BY ANDREW RAVENS, Valley Dispatch Staff
METHUEN — A modern mall and an old-fashioned apple orchard dating back to 1877 might seem like strange bedfellows.
But The Loop mall and Mann Orchards, which are only separated by Pleasant Valley Street, have shared customers and a solid relationship for decades.
Several other businesses outside the mall also enjoy the new company as the massive shopping plaza continues to funnel consumers to merchants in the area.
“We couldn’t have a better neighbor,” said Bill Fitzgerald, owner of Mann Orchards. “The Loop adds a lot to the area — quality businesses and places to eat. And their property maintenance is second to none.”
When the mall opened for business in 2000, the 45-acre Mann Orchards saw a 30-40 percent spike in business, said Fitzgerald. That eventually fell to about a 10 percent increase, but he is not complaining.
“The Loop definitely created a lot of consumer traffic in the area — no question,” he said.
And the actual traffic — cars — has not clogged up the streets.
“The traffic has gone the way it was predicted — most people are using Exit 4 (off Route 213),” he said.
Mall officials also make sure to give surrounding businesses a heads-up before large events that could snarl traffic, Fitzgerald said.
“We are all neighbors,” said mall general manager Gayle Anderson Nigro.
Ali Jabak, the owner of an Exxon and Mobil gas station a few blocks from the mall, was pleased to see a larger flow of cars thirsty for gasoline.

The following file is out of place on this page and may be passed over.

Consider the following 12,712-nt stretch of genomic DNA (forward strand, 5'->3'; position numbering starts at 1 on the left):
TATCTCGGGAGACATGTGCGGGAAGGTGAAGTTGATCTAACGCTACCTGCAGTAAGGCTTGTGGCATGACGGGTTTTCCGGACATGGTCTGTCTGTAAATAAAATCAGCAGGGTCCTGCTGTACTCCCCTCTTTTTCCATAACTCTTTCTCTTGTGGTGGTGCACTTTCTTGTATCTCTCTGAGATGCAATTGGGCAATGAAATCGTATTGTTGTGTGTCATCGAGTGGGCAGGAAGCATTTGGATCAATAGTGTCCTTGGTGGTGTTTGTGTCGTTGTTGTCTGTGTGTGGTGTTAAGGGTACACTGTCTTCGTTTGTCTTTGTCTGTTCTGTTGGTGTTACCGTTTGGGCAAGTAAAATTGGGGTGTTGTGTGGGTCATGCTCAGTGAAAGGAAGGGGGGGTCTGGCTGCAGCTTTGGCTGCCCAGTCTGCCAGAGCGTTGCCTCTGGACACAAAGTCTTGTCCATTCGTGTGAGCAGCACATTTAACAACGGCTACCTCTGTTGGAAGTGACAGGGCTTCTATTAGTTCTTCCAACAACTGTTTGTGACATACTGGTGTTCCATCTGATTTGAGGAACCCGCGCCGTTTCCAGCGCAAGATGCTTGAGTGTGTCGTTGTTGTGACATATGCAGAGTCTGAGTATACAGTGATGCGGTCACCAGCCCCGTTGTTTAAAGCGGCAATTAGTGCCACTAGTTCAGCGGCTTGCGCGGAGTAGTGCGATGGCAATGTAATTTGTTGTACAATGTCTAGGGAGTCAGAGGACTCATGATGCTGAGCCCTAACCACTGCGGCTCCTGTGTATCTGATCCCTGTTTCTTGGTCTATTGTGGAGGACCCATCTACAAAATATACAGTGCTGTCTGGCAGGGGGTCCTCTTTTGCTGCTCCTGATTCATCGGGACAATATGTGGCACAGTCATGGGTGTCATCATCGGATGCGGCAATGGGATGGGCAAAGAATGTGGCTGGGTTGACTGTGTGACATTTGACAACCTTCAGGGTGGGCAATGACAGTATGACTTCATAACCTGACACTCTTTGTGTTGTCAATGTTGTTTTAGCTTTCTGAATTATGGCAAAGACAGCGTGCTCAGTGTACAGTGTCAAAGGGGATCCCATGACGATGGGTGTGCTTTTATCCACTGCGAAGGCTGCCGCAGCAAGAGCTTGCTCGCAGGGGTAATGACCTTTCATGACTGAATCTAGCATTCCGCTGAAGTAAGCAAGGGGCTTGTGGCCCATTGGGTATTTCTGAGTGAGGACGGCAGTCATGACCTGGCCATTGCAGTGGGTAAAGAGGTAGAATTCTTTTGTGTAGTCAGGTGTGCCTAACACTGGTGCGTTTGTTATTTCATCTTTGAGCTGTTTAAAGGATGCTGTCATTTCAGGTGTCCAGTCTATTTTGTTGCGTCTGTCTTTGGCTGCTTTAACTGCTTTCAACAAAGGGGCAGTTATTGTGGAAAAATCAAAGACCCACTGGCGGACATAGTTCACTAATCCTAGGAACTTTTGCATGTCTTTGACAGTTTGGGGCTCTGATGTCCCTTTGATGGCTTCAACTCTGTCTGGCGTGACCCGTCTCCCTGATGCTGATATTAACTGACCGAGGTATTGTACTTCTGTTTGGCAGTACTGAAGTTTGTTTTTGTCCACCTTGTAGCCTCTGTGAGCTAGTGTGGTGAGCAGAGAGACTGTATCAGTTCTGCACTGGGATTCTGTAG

“I’ve seen 15 percent more business since the opening,” said Jabak. “They have been very good neighbors. It’s a lot better than before because all you had was a closed mall (where The Loop now stands).”
But not everyone is entirely happy.
Priscilla Henshaw, the owner of Priscilla’s Place diner on Pleasant Street, blames the mall’s eight chain restaurants for a sharp drop in business.
Henshaw estimates she has lost about 50 percent of evening business at her breakfast, lunch and dinner eatery.
“I like The Loop — I am all for it — I just wish it had less restaurants,” said Henshaw. “We didn’t need all the restaurants.”
Henshaw said she saved money for two years because she feared The Loop’s impact. She would like to see tax breaks for small businesses. Presently, she said she pays the same rates as restaurants at the mall.
But while Henshaw is in direct competition, most businesses are more fortunate.
Mark Saraceno owns the Methuen Sport Shop on Pleasant Street and feels he is not competing with the mall’s Olympia Sports.
“They (Olympia) don’t do what we do,” said Saraceno, who specializes in selling hockey equipment. “The Loop is actually the reason why I came here.”
Saraceno was counting on the area’s growing consumer population when he opened in 2002 and so far he is happy to be in the mall’s vicinity.
“If The Loop wasn’t here,” he said. “I wouldn’t have opened a store.”